|- Towards Compact Cities: “in-between” zones as resource. Case: Delhi 861 kb
|by Chopra, Divya | firstname.lastname@example.org
|Against the prevailing expansionist approach this paper discusses directions of urban re-structuring as manifested in the Indian capital city of Delhi and explores a strategic developmental and planning approach within the ‘compact city’ framework.
|This paper seeks to discuss the emerging directions of urban re-structuring and change as visibly manifested in city conditions of this part of the world with the Indian capital city of Delhi forming a potent case for the same. More specifically, the case locates itself within an interstitial “in-between” pocket of Delhi and explores a strategic developmental approach within the ‘compact city’ framework towards future planning possibilities.
The Indian metropolis is inherently a palimpsest with multiple temporal, cultural and spatial layers as against the idealistic and somewhat simplistic distinct (functional) zones as our planners have conceived them to be. Today, Delhi is being confronted with massive internal demands of growth and intense external pressures of globalization. Over the years, the planning process focusing on expansion based strategies has added new layers to the existing multi-layered structure of the city constantly overlooking the inherent complexities of existing layers and their inter-relationships. The disjunction between such frameworks and internal city structure has resulted in planning “gaps” and the formation of left-over, “in-between” zones. Recognition of such “in-between” areas has yet to find adequate and focused attention by planners, designers and architects alike. These spaces arise from an evolution of the urban environment, attached to diverse mutations, social and economic conditions and political decision making. They are rather well defined, such as industrial waste lands, abandoned, neglected or vacant lots, spots which have remained a subject for reflection, having disparate scales. “In-between” as a concept thus gives a new reading of the city, a new layer that has a vast capacity for integration and internal redevelopment against unnecessary sprawl.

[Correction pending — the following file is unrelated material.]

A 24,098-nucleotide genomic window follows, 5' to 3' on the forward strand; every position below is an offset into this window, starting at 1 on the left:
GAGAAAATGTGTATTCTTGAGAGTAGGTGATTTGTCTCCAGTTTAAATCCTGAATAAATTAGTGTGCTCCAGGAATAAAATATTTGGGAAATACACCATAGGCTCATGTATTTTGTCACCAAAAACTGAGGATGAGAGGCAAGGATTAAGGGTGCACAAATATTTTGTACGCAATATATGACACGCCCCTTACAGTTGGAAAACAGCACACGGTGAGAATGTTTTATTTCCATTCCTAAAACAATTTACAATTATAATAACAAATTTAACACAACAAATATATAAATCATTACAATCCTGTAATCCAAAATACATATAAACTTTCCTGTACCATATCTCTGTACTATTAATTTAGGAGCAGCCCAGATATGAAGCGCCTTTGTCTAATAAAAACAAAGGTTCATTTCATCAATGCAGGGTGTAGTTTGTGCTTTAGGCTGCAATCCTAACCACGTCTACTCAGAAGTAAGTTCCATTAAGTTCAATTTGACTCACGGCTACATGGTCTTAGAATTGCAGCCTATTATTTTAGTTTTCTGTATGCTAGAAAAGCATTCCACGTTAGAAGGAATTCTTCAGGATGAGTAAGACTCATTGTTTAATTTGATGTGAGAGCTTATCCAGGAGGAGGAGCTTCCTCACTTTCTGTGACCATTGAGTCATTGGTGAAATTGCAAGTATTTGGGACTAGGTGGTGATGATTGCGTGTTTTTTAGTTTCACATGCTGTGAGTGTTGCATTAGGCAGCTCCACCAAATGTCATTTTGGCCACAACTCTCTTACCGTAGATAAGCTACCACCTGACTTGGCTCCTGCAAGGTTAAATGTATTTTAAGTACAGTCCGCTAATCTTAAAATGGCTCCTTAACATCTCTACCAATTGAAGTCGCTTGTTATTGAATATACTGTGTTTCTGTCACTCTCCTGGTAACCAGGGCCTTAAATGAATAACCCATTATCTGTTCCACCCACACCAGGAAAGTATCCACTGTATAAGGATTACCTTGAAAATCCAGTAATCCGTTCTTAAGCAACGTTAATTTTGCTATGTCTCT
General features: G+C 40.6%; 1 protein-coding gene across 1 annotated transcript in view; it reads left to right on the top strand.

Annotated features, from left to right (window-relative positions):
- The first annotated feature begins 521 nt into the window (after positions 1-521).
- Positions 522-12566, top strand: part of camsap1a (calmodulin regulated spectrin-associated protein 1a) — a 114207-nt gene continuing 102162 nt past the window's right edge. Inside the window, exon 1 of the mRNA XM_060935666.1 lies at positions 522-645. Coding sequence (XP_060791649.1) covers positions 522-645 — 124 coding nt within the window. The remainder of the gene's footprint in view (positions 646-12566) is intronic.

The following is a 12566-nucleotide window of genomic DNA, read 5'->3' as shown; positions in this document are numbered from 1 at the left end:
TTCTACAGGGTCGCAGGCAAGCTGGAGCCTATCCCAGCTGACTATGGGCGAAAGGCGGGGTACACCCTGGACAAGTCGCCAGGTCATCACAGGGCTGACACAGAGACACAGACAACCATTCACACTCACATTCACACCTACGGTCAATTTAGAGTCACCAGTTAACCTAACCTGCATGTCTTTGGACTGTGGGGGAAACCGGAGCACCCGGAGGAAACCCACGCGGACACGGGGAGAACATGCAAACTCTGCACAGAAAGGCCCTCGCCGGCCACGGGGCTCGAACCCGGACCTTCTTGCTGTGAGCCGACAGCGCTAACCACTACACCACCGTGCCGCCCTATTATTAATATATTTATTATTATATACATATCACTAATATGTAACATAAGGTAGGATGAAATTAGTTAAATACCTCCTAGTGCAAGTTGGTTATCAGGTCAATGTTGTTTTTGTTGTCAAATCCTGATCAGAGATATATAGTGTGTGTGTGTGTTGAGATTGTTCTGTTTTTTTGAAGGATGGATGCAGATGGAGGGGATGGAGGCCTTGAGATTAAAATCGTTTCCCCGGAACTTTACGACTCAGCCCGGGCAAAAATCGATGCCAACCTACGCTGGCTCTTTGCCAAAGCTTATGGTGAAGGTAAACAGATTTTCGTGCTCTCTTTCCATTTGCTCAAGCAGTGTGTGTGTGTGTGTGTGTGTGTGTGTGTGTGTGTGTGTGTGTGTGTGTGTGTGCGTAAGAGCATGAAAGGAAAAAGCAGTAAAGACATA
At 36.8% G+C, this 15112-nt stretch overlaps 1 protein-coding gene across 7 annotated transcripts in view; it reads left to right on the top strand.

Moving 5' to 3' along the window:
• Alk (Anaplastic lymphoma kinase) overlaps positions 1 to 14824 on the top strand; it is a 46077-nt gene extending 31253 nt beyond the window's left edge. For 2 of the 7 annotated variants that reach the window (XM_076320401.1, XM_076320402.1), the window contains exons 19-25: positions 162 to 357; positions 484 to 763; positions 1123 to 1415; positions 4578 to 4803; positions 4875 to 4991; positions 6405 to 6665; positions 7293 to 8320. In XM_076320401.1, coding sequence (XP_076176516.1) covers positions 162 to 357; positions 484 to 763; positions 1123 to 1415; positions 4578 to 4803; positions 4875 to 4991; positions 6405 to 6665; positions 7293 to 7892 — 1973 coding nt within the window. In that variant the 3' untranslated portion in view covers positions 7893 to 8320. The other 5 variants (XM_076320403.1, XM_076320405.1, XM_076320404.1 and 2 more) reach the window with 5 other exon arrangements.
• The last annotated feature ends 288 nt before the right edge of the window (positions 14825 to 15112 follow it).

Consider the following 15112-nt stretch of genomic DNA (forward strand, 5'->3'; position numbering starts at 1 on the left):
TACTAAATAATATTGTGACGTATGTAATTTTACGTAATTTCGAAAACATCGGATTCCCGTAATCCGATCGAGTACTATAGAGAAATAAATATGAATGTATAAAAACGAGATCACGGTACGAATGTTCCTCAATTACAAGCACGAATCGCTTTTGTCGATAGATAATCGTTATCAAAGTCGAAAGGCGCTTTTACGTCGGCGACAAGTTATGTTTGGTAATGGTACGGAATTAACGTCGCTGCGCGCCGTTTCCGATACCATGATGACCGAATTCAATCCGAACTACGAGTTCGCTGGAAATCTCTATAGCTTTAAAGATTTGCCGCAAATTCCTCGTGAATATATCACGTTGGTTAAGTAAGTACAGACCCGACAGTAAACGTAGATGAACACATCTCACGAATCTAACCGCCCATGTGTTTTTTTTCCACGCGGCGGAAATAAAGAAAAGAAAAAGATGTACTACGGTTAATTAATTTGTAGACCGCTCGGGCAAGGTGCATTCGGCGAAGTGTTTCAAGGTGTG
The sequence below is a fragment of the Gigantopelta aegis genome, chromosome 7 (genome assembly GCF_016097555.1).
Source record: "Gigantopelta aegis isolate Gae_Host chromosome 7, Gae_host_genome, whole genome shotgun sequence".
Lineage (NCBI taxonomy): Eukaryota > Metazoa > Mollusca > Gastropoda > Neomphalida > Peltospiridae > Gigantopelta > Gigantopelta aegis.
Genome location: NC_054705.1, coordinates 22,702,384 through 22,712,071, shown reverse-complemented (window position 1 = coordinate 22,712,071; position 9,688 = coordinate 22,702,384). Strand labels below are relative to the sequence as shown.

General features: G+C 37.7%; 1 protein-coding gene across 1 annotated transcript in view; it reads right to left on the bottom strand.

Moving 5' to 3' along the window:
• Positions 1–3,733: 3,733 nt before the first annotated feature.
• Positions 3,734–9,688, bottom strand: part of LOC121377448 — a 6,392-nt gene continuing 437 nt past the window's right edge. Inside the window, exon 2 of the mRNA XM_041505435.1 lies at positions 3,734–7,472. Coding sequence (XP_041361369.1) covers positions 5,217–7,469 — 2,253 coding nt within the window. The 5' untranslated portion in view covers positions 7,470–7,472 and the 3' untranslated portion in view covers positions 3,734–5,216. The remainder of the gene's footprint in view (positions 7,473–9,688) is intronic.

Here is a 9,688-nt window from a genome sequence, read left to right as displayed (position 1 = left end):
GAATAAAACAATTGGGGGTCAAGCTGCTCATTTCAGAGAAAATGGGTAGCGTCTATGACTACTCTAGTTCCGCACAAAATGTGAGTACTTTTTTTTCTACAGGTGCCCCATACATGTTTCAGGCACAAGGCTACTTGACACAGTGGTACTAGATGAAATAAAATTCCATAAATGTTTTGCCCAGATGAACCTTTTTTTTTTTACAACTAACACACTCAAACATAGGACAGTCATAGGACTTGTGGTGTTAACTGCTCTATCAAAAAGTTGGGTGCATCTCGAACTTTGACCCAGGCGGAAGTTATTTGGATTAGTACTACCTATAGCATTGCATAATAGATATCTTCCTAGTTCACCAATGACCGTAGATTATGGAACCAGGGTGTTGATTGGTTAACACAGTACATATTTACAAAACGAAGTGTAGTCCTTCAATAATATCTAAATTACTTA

After four decades from its conception, the present Master Plan of Delhi has finally realized the futility of expansionist strategies towards accommodating growth demands and has alternatively highlighted generation of adequate urban re-development measures within inner city areas as a vital component of future development strategies for Delhi. The case study shared through this paper explores such a possibility at this opportune moment.
|Compact city; urban re-structuring; in-between zones
Case Study presented on the ISOCARP Congress 2008: Urban Growth without Sprawl
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